The Changing Surface of Mars
HiRISE commonly takes images of recent craters on Mars, which are usually found by the MRO Context Camera where they disturb surface dust. An impact site in this area was first imaged in December 2017.
A year and a half later, the scene looks totally different! Dust has eroded from the surface, probably due to the planet-encircling dust storm from 2018. The dark spots around the fresh craters have vanished because they only affected the dust that has since disappeared. See if you can find the craters in the new image by comparing with the old one.
The map is projected here at a scale of 25 centimeters (9.8 inches) per pixel. (The original image scale is 29.4 centimeters [11.6 inches] per pixel [with 1 x 1 binning]; objects on the order of 88 centimeters [34.7 inches] across are resolved.) North is up.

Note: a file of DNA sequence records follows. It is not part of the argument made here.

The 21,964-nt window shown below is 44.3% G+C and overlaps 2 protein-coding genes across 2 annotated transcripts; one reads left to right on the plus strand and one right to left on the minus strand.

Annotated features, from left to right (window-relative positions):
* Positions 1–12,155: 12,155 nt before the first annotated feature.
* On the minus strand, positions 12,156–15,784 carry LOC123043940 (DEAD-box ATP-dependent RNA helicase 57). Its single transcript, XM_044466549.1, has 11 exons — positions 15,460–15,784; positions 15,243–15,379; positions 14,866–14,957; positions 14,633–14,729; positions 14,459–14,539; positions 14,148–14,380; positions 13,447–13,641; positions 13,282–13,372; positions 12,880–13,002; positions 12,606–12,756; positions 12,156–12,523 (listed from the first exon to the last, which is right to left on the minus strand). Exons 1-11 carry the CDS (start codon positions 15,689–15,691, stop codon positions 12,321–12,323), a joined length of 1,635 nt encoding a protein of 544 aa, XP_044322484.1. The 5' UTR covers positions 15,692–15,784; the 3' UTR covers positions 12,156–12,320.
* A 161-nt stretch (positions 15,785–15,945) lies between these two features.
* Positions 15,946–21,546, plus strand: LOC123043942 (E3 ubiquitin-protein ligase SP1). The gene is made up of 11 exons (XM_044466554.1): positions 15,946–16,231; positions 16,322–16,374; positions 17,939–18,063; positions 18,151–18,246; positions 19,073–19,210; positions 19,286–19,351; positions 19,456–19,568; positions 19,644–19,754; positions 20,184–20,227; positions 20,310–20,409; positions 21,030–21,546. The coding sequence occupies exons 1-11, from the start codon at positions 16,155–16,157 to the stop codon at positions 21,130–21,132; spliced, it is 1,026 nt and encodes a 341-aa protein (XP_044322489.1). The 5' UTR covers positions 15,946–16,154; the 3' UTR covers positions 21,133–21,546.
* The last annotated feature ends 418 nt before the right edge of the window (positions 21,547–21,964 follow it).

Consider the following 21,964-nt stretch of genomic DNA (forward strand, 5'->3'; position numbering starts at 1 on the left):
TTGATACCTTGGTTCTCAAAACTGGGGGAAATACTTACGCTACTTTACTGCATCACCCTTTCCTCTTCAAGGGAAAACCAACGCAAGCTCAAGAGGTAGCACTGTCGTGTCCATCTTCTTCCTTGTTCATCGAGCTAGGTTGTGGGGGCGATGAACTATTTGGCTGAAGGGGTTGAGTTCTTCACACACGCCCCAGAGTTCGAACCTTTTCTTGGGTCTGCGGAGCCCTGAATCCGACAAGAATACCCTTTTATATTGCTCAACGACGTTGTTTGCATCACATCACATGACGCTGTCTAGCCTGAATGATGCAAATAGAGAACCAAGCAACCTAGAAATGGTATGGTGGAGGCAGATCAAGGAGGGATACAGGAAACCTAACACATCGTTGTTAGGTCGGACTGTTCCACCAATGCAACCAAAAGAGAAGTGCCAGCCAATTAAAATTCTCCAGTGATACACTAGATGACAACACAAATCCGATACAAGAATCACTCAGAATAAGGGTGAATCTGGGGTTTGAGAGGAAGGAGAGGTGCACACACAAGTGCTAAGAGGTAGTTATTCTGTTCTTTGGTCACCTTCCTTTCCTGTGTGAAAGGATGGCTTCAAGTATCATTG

The University of Arizona, in Tucson, operates HiRISE, which was built by Ball Aerospace & Technologies Corp., in Boulder, Colorado. NASA's Jet Propulsion Laboratory, a division of Caltech in Pasadena, California, manages the Mars Reconnaissance Orbiter Project for NASA's Science Mission Directorate, Washington.